Smart speakers with virtual assistants like the Amazon Echo and the Google Home have opened our eyes (and ears) to what an always-on, always-listening appliance can do.
They answer your questions, control your smart home, play music, help you organize your day, read you the news and control your TV. Their set of skills grows each day!
But with all this convenience, an always-listening gadget will always raise privacy and cybersecurity concerns. What if a clever hacker finds a flaw that can turn these smart speakers into secret spy gadgets?
This could be a complete security nightmare to the millions and millions of Amazon Echo and Google Home owners out there! But how likely is it that a massive smart speaker attack will happen? Read on and you'll be surprised by the answer.
Hacking Alexa is not worth it?
So far, the majority of attacks on smart speakers we've seen are all proof-of-concept demonstrations that require tons of technical work and physical access to the gadget. Most of these vulnerabilities are patched regularly by Amazon and Google, so they shouldn't be a big concern for regular consumers anyway.
In fact, according to Jake Williams, a former white-hat hacker for the National Security Agency (NSA), the chances that a hacker will target your smart speaker is actually pretty slim. The reward for the amount of work involved in stealing your audio commands is simply not worth it.
"What we're talking about here is a lot of work," Williams told CNBC's Make It. "(Attackers) don't care what you're talking about at home, they're looking to monetize data."
Simply put, cybercriminals want to steal your personal information and your banking information, and there's no easy way to do that via smart speakers.
"The level of effort to do it is too high in the vast majority of cases," Williams continued. "Your average American just isn't that interesting."
Smart speakers are less vulnerable to common hacks
Due to the way these smart speakers operate, Williams also explained that they are actually less vulnerable to hacks than other internet-connected gadgets like your smartphone or your computer.
Why? Well, unlike laptops that can run an infinite combination of computer programs and web browser plugins, smart speakers are relatively simple -- all they do is listen to your audio commands and return a response from a centralized server.
"If you think about your Echo or your always-on assistant, it really only takes input from two places," Williams said. "It takes (in) you, with your voice, and then it's a stream coming back from the server (at the company.)"
What this means is that hackers only have two options to steal your information from a smart speaker -- directly hack into Amazon or Google's servers or intercept your voice communications to the gadget.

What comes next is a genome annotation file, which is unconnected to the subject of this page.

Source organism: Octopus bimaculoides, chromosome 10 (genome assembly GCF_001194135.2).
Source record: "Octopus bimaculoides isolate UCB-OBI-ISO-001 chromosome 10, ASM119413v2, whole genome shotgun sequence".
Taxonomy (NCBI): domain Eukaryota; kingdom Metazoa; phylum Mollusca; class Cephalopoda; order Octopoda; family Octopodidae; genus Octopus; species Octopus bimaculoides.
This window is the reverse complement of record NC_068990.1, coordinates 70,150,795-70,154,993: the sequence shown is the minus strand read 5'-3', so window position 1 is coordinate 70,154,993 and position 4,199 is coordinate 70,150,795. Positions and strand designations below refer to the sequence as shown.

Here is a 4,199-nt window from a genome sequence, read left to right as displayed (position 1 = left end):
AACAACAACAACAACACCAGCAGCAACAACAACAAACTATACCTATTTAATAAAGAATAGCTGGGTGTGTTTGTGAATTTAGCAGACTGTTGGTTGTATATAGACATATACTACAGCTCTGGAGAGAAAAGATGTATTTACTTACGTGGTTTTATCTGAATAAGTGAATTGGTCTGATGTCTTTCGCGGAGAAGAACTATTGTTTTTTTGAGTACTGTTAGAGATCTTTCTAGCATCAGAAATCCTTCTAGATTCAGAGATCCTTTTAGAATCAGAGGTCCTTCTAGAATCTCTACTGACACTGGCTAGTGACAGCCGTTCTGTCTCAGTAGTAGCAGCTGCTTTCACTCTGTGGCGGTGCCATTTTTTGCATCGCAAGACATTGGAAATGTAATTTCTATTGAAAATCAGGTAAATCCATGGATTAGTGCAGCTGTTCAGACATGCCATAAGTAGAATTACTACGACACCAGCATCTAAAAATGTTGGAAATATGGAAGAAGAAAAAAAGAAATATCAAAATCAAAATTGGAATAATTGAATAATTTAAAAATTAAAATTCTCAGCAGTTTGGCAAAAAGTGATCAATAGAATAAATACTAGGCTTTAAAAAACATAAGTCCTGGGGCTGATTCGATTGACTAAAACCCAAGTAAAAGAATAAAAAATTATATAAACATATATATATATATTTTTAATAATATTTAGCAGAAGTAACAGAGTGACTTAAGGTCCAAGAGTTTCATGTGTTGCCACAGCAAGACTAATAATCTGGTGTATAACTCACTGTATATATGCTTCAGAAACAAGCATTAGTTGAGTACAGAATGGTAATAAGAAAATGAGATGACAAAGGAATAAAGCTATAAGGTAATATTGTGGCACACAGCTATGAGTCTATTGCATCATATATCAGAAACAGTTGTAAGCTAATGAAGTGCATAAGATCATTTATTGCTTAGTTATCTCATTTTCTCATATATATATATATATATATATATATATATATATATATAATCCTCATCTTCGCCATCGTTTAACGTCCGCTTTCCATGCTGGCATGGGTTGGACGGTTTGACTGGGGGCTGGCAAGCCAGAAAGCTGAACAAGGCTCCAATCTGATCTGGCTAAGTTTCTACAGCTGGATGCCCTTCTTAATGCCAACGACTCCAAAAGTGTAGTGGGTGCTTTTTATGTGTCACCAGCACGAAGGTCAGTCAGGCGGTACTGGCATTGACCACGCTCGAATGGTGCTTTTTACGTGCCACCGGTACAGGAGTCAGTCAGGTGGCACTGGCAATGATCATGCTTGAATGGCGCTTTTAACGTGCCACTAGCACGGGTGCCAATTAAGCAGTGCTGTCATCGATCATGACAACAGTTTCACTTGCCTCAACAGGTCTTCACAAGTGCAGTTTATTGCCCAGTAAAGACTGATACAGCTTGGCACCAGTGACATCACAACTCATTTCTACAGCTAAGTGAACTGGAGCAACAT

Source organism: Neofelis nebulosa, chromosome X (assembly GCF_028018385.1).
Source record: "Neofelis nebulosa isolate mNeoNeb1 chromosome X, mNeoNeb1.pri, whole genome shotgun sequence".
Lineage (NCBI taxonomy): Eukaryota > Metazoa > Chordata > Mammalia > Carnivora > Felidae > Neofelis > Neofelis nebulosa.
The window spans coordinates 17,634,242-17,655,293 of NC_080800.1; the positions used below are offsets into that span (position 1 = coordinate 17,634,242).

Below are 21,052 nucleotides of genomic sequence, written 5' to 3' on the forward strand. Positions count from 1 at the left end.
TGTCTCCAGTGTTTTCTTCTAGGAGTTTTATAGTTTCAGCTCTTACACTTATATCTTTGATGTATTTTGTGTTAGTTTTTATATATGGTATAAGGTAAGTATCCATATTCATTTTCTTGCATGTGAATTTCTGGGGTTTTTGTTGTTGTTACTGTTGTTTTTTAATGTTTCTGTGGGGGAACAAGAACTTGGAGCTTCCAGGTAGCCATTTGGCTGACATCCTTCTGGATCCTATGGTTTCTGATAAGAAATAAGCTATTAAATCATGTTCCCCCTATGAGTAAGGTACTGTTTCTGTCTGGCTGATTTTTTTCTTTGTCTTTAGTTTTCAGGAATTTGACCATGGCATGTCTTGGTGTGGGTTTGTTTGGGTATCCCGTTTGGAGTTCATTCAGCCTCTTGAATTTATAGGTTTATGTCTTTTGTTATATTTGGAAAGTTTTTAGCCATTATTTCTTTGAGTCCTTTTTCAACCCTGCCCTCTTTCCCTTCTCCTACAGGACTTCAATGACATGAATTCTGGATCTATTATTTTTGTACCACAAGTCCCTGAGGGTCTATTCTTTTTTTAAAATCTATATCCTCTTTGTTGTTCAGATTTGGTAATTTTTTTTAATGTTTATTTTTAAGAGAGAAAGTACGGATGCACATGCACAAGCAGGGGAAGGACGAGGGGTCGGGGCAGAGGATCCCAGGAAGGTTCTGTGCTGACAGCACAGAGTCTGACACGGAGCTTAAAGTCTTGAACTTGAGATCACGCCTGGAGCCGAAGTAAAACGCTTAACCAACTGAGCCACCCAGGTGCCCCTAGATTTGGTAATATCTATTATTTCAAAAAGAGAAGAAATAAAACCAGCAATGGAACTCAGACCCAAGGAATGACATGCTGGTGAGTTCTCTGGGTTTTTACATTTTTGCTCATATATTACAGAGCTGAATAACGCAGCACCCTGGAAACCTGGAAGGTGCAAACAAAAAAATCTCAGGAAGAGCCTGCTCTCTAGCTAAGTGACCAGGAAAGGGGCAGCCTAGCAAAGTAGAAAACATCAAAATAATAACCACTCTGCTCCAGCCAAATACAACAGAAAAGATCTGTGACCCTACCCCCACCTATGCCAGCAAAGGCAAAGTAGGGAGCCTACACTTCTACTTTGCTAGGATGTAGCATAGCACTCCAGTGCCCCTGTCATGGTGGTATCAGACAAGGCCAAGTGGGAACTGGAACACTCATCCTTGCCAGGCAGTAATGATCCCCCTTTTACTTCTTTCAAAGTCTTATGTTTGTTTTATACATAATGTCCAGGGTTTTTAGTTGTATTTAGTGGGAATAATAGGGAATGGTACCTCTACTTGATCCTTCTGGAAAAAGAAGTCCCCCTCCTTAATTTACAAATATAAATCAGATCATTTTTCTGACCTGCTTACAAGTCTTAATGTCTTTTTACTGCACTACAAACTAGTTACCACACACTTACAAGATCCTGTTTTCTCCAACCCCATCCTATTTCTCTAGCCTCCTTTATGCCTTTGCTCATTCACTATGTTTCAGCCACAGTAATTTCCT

For example, even if you do use your Echo or Google Home for online shopping, your credit card information is not saved locally in your smart speaker, rather it's stored and encrypted in Amazon's or Google's servers.
In fact, if hackers could get to this data, then the security issue is with these tech giants' larger infrastructure, which is a more serious problem in and of itself.
"It's possible that one of these interfaces ... could itself have vulnerabilities, but that wouldn't be a vulnerability in the Echo, that would be a vulnerability in Amazon's infrastructure, and we wouldn't call that an Echo hack," Williams explained.
Turning your house into a smart home is exciting but be careful! Listen to my Komando On Demand podcast to learn how to watch for the warning signs so technology doesn't take over your home.
Phishing scams are still possible
Amazon Echo and Google Home hacking may not be worth the trouble (for now), but since smart speakers are also open to a variety of third-party "skills," opportunistic scammers can exploit these for "phishing" scams and use malicious fake skills to steal your information.
For example, hackers can put out a similar sounding Echo skill for a trusted brand and steal your information and credentials that way.
What can you do to protect yourself?
To protect yourself from emerging smart speaker exploits, make sure you're always running the latest software updates.
For extra privacy, there's also a way to mute the Echo's mics. To turn the Echo's mic off, press the microphone off/on button on the top of the device. Whenever this button is red, the mic is off. To reactivate it, just press the button again.
To mute Google Home, press its physical mute button located at the back of its shell. Similar to the Echo, if this button is activated and lit, the mic is off.
Bonus: review and disable your Echo's skills
To see all your installed Echo skills and disable the ones you don't need or recognize, here's what you need to do.
- Open your Alexa app on your smartphone or tablet, tap the menu icon (the three horizontal lines on the upper left corner) then Tap skills.
- Tap "Your Skills" in the upper right corner.
- This will give you a list of all your Echo's enabled skills, just updated skills, and skills that require your attention (usually for account linking.)
- To disable a skill, just tap on it then tap the "DISABLE SKILL" button.
How to listen to what Amazon Echo has ever recorded you saying
If you own an Amazon Echo, you probably know its strange secret. The device records a lot of what you say. For privacy reasons, there's a way to delete them all. Tap or click here to learn how.